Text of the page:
Diabetes Forecast

New Year, New You

Eight steps to make your resolutions a reality

By Terri D'Arrigo , ,

If you've made a New Year's resolution to lose weight, you're not alone. Every year millions of Americans promise themselves that they're going to drop extra weight. But exactly how can you lose weight and keep it off? You may often hear that it's a matter of "diet and exercise" or that it's necessary to burn more calories than you eat, but experts agree that the more specific your goals and actions are, the more likely you'll be to stick to them. Here are eight ways to get started.

1. Go to the pros

Before starting your weight-loss journey, talk to your doctor and dietitian. Changing your eating habits and increasing your physical activity may affect how much diabetes medication or insulin you require.

2. Adjust your focus

Many people set big goals for weight loss, like "lose 50 pounds." Experts at the multisite Mayo Clinic say it's better to concentrate on process instead of outcome and suggest that you set small, specific goals to help you on your journey. An example of such a goal would be to walk for 30 minutes five times a week.

3. Take a hike

Speaking of walking, the vast majority of participants in the National Weight Loss Registry (NWLR), which tracks more than 5,000 people who have lost at least 30 pounds and have kept them off for a year or longer, attribute at least part of their success to frequent, moderate exercise. At last tally, 94 percent said they increased their physical activity levels when they wanted to lose weight. Their most common form of exercise? Walking.

4. Eat breakfast

The majority of successful "losers" in the NWLR eat breakfast, with 78 percent reporting that they eat breakfast every day.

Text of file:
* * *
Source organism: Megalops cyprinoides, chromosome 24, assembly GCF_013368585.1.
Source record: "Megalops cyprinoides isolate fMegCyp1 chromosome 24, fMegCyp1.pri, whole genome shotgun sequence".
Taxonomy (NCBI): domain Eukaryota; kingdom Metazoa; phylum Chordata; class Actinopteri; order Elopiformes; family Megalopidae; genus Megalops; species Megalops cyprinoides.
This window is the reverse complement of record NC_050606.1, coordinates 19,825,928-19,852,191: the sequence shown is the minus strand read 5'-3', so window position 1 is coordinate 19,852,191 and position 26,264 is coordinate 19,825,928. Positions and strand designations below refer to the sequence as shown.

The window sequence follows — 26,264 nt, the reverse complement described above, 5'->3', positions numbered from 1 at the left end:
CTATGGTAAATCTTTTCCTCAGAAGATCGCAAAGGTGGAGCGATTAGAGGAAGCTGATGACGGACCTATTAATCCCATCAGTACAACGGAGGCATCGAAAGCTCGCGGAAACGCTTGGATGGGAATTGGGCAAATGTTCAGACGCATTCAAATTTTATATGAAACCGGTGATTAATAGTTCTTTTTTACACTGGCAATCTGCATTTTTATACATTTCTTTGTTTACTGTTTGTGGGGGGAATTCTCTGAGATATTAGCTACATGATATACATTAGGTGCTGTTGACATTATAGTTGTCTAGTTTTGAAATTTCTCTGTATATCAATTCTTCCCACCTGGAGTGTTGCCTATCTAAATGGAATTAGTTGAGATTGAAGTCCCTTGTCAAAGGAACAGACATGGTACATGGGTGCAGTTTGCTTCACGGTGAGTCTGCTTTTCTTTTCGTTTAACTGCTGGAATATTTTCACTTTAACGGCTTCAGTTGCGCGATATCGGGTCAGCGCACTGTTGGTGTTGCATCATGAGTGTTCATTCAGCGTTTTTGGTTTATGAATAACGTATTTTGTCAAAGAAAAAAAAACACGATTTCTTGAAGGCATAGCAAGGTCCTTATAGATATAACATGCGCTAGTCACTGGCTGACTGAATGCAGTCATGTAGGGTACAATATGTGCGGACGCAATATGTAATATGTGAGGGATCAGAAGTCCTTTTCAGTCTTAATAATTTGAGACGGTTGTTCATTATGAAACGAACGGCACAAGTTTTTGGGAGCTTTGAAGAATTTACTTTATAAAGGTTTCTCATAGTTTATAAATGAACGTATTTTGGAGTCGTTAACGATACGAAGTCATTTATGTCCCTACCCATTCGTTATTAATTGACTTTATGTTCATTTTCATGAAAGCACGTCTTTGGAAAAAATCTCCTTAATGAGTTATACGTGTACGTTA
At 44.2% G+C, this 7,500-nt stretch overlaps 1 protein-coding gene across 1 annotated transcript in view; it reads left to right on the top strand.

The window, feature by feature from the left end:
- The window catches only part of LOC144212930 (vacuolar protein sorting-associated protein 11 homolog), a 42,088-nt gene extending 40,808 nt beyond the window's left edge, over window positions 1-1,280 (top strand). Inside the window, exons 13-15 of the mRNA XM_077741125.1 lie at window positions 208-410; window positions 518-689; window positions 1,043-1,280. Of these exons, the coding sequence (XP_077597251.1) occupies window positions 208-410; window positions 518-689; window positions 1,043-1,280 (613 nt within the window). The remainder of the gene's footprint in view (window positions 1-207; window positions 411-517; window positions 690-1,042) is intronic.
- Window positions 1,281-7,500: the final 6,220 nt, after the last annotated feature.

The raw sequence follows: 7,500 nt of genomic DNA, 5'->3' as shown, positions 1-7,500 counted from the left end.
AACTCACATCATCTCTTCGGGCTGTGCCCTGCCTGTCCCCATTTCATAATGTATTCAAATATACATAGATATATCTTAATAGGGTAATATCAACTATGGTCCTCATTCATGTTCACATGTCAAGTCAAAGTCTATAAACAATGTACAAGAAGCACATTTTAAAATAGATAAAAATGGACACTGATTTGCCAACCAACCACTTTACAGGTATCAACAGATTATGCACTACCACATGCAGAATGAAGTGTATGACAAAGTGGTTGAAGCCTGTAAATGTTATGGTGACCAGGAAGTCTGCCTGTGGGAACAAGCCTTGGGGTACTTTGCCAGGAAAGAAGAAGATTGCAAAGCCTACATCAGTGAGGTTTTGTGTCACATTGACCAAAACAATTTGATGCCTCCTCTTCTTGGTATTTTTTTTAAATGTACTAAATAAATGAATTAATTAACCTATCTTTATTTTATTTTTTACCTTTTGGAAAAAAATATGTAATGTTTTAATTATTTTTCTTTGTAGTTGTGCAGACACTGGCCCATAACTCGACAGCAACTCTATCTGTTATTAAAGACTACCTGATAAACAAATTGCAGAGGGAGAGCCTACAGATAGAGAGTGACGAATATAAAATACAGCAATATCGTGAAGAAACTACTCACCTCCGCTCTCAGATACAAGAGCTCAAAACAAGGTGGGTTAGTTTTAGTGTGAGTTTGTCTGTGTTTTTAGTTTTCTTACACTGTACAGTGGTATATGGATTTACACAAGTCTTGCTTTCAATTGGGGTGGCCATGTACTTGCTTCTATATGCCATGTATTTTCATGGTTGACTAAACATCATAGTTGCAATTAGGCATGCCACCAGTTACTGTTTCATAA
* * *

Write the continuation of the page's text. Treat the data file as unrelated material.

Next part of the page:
5. Don't forget the fiber

Fruit, vegetables, and whole-grain foods such as brown rice, whole-wheat pasta, and whole-grain cereal have all been shown to aid weight loss. The common denominator among them is fiber. Fiber takes longer for your body to digest, which in turn makes you feel fuller longer.

6. Go for high volume, low density

The Mayo Clinic recommends that you focus on foods that pack a low caloric punch for a lot of quantity. The winners, hands down, are fruits and vegetables. For about 100 calories, you can have a cup of grapes, a medium banana, or two cups of carrots.

7. Don't drink your calories

Harvard researchers who analyzed data from the Nurses Health Study II, which tracks well over 100,000 nurses, found that women who increased their consumption of sugar-sweetened drinks from one or fewer per week to one or more per day gained almost 18 pounds over an 8-year period. Long story short: Soda and other sweet­ened drinks contain plenty of calories but don't satisfy hunger.

8. Take it slowly

Experts agree that the healthiest way to lose weight is slowly, at a rate of 1 to 2 pounds per week. Making small changes one at a time until you're comfortable with them will ensure that they become habits that last a lifetime.

Terri D'Arrigo is a freelance writer in Babylon, New York.



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